April 13, 2005
News & Opinion: The Art of Demotivation
You might be familiar with Despair Inc. They have take a different angle on the popular line of Successories. My personal favorite is "Consulting: If you are not part of the solution, there is good money to be made in prolonging the problem."
They have a new book out called The Art of Demotivation. Here is the summary:
At no time in history have there been more motivational resources available to the modern manager. And yet, in spite of the dazzling array of solutions sold, employee morale has reached critical lows- with the majority of workers actually reporting hate their jobs. How did this happen? And more importantly, what can executives do about the crisis of employee discontent?
In this incisive new work, former professor and current executive Kersten offers a devastating critique of the motivation industry and its complicity in the crisis. But more importantly, he offers to managers and executives everywhere a shockingly radical solution to the problem of employee motivation - one tested and perfected within the confines of Despair, Inc. itself.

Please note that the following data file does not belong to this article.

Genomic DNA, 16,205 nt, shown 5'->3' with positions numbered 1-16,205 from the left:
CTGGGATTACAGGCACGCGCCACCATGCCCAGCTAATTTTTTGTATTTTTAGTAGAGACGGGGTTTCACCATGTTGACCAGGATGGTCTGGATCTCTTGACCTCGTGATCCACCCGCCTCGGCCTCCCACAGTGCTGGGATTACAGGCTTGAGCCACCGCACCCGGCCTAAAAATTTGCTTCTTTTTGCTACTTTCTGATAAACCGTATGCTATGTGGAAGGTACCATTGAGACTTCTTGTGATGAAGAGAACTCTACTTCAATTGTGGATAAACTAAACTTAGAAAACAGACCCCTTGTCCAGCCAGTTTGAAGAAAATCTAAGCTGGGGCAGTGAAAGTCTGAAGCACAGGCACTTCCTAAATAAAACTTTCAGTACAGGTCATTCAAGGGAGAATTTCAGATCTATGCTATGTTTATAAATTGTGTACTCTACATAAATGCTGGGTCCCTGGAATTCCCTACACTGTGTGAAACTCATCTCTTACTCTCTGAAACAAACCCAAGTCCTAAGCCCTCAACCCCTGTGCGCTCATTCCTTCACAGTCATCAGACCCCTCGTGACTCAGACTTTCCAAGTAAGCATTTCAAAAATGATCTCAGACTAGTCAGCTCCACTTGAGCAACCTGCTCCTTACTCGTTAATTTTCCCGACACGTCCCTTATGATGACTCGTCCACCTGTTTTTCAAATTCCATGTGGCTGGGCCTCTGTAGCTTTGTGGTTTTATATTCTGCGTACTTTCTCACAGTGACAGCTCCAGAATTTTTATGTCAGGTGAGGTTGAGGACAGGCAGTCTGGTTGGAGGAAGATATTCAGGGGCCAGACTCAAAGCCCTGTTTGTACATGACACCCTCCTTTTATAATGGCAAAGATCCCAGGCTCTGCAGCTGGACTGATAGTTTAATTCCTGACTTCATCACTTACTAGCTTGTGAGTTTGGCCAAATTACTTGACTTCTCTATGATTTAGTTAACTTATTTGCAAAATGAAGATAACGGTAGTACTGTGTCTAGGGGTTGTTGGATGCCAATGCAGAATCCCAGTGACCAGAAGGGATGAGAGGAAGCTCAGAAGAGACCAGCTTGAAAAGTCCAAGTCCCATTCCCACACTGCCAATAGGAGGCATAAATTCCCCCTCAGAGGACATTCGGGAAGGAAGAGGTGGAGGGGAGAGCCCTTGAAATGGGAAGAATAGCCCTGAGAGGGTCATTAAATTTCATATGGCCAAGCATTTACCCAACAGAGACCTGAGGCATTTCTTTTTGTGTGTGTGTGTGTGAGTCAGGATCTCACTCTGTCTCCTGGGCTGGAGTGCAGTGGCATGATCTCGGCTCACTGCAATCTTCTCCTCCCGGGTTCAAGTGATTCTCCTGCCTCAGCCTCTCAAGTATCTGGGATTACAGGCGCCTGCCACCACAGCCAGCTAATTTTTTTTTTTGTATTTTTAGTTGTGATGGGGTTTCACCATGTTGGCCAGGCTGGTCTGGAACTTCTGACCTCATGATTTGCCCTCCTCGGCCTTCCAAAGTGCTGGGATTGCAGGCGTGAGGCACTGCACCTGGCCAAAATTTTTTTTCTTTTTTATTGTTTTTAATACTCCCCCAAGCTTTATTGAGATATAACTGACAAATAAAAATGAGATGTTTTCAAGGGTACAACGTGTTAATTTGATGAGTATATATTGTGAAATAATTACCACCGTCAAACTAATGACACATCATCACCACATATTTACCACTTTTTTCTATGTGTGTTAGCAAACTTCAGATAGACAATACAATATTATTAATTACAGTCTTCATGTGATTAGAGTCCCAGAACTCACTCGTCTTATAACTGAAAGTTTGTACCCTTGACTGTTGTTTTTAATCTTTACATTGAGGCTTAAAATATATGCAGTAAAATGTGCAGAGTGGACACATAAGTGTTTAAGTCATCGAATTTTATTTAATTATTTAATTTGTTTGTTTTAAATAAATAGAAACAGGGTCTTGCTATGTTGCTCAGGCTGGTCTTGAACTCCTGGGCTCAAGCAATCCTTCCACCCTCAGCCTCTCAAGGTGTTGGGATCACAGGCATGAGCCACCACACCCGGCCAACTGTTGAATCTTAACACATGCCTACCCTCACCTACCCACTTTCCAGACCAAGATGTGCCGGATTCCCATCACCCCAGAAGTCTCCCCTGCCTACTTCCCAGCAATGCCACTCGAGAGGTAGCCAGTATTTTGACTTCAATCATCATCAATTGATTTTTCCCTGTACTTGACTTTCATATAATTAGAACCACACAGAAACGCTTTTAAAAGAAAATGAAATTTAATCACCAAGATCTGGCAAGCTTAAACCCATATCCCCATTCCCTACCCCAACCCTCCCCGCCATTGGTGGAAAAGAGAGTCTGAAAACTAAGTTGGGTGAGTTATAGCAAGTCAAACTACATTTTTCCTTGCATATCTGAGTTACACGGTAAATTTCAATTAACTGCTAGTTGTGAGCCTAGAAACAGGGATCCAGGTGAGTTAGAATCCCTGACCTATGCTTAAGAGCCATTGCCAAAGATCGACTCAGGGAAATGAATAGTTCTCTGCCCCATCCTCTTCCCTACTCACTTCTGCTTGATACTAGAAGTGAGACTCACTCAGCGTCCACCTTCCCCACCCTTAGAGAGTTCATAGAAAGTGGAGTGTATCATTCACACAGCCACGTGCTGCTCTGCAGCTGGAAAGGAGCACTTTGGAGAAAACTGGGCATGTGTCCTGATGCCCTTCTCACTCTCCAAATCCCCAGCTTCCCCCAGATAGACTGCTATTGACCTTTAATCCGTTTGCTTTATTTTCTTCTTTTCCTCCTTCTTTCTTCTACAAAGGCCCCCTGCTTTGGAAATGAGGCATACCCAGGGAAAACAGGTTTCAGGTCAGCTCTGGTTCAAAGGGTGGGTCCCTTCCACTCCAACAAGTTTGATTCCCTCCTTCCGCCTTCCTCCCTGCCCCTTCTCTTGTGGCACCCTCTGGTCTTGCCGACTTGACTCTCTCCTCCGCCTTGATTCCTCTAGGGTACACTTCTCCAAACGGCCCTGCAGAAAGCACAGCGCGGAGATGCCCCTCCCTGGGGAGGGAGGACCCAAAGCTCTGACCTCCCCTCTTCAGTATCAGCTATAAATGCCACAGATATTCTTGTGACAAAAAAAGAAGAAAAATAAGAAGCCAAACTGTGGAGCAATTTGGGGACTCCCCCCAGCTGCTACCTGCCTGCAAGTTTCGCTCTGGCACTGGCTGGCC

The marketing and packaging of the book are brilliant. There are three editions available. The first is the Manager edition that comes with a secondry dust jacket "render[ing] the book virtually invisible to your employees, who have no interest in such subjects." The Executive edition comes with a leather cover, is printed on premium paper and has a lock and key. The Chairman edition is over the top--the book comes in a custom Daniel Marshall book coffer/cigar humador.
[via del.icio.us businessbooks tag]
About Dylan Schleicher
Dylan Schleicher has been a part of the 800-CEO-READ claque since 2003. Even though he's stayed on at the company, he has not stayed put. After beginning in shipping & receiving, he joined customer service and accounting before moving into his current, highly elliptical orbit of duties overseeing the ChangeThis and In the Books websites, the company's annual review of books and in-house design. He lives with his wife and two children in the Washington Heights neighborhood on Milwaukee's West Side.